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Could a new Google phone, the Nexus One, challenge mobile service contracts?

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(Read caption) Google's latest mobile phone product, the Droid, has had strong success. Could Google's new phone, the Nexus One, change the way mobile phones are sold?

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As early as this January, Google could be rolling out the Nexus One, its next move to dethrone the iPhone as mobile technology's "It" phone.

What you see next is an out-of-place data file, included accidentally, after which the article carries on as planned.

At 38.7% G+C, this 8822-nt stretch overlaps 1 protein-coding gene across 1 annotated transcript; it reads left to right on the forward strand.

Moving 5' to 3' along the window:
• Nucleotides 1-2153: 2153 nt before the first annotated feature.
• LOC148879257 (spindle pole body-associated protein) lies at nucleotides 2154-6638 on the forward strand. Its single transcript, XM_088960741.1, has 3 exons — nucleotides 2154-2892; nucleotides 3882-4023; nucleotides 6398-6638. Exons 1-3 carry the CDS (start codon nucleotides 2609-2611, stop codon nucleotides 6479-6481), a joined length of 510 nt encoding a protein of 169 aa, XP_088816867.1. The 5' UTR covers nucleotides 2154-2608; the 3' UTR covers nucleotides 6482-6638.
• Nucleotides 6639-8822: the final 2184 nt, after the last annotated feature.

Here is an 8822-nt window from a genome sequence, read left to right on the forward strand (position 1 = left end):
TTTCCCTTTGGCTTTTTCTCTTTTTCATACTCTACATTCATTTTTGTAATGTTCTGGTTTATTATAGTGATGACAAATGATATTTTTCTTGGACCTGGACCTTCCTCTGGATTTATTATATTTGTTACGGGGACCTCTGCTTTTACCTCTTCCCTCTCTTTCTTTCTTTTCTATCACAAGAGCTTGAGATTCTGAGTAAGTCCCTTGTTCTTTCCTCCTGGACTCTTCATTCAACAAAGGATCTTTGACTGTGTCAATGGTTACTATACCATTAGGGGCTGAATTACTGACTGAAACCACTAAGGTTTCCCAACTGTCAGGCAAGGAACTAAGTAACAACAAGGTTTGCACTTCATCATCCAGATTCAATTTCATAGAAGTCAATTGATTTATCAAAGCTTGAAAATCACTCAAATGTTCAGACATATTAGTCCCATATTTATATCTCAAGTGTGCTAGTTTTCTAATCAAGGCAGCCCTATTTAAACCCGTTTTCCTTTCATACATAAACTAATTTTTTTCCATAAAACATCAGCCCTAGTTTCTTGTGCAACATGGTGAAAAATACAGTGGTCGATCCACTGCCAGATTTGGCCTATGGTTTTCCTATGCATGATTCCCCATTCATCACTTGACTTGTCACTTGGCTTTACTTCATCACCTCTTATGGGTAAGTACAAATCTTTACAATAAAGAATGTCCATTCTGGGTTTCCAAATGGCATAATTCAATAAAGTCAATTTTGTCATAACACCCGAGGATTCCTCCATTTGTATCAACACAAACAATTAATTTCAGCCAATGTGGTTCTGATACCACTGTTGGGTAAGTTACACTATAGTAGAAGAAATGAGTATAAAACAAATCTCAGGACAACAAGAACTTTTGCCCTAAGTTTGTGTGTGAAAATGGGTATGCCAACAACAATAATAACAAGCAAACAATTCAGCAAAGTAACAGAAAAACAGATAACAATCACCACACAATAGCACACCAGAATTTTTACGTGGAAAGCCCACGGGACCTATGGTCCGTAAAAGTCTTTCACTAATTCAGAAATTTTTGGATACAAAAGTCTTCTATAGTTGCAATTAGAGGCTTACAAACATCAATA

What makes Google's new phone intriguing – from a business perspective – is the possibility that Google could sell the phone directly to consumers without a contractual relationship to a cellphone service provider. This would have at least two effects. First, it would probably mean the phone would cost a bit more than the subsidized $200 consumers are forking over for the iPhone 3GS or the latest Google phone, the Droid.

Second, it would mean that consumers could use the phone on any service that uses GSM technology — that is, runs with a SIM (subscriber identity module) card. Instead of being locked into AT&T or Verizon service, for example, consumers could take their newly purchased technology where they pleased, taking advantages of typically shorter or nonexistent contracts that companies offer when shoppers bring their own phone to the deal.

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